Clean water is everybody's business
Since the creation of the Clean Water Act in 1972, the National Pollutant Discharge Elimination Systems (NPDES) program has been a major force in the nation’s efforts to protect and restore the quality of our rivers, lakes, and coastal waters. Thirty years ago, only one-third of our waters were considered healthy. Today, approximately two-thirds are healthy. The program has brought a wide range of environmental, recreational, and economic benefits to millions of Americans.
The NPDES program faces at least two significant challenges in the near future. First, we must safeguard our gains in water quality and strive to improve those waters still impaired by pollution. Increases in population and development will stress infrastructure, threatening the progress the nation has made. This will make future improvements to water quality more difficult to achieve. Second, the NPDES program must extend its influence beyond the traditional boundaries of the program to promote comprehensive solutions to the diverse and complex problems that continue to threaten the quality of the nation’s waters.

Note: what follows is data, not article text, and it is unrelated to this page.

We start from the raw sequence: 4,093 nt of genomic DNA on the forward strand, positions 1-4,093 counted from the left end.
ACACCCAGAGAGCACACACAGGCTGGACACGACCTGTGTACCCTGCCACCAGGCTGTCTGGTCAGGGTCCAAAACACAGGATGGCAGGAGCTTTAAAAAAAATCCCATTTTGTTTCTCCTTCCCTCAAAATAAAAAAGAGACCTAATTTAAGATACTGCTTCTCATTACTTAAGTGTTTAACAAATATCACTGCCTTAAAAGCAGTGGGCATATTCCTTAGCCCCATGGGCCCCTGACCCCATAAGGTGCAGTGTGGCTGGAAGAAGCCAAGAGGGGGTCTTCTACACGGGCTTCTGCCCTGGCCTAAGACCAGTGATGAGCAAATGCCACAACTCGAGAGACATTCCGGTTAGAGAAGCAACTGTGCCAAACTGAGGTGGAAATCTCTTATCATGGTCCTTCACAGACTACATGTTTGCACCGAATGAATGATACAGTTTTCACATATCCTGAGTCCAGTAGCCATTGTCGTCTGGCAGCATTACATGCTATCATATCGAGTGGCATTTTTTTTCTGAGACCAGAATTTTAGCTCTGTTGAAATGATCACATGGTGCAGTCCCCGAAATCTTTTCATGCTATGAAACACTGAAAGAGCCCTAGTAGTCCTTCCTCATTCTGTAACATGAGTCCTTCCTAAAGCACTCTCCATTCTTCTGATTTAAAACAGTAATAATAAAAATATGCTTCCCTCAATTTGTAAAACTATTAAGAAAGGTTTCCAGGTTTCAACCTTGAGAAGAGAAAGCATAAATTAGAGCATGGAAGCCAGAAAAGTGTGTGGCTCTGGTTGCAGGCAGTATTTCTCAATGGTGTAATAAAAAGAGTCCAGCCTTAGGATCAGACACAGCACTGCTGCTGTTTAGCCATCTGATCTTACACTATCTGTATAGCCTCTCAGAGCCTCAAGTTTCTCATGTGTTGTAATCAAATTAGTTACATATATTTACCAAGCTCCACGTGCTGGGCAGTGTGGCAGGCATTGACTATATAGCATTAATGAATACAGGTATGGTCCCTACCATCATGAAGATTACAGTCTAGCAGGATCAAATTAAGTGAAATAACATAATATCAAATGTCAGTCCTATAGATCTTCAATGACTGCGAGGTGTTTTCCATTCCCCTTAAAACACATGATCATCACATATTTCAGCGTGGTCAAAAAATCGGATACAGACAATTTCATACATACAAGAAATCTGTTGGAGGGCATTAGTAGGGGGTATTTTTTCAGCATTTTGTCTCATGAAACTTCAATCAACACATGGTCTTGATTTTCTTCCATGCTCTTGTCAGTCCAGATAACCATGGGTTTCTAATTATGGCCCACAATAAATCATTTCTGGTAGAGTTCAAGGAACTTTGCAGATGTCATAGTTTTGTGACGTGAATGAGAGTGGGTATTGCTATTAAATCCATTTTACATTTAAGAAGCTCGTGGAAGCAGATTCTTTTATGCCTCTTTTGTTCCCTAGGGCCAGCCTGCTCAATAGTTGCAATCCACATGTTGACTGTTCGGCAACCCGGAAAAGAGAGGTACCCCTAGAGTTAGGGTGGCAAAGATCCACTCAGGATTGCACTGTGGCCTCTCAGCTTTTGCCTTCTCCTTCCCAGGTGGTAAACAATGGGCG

Water quality protection is becoming increasingly complex—scientifically and socially. This plan and succeeding iterations must address this complexity by adapting to new information, emerging science and technology, and the evolving needs of stakeholders. States, tribes, municipalities, industry, agriculture, and citizens can use this plan as guide to become active partners in the NPDES program and more broadly, in protecting and restoring the nation’s watersheds.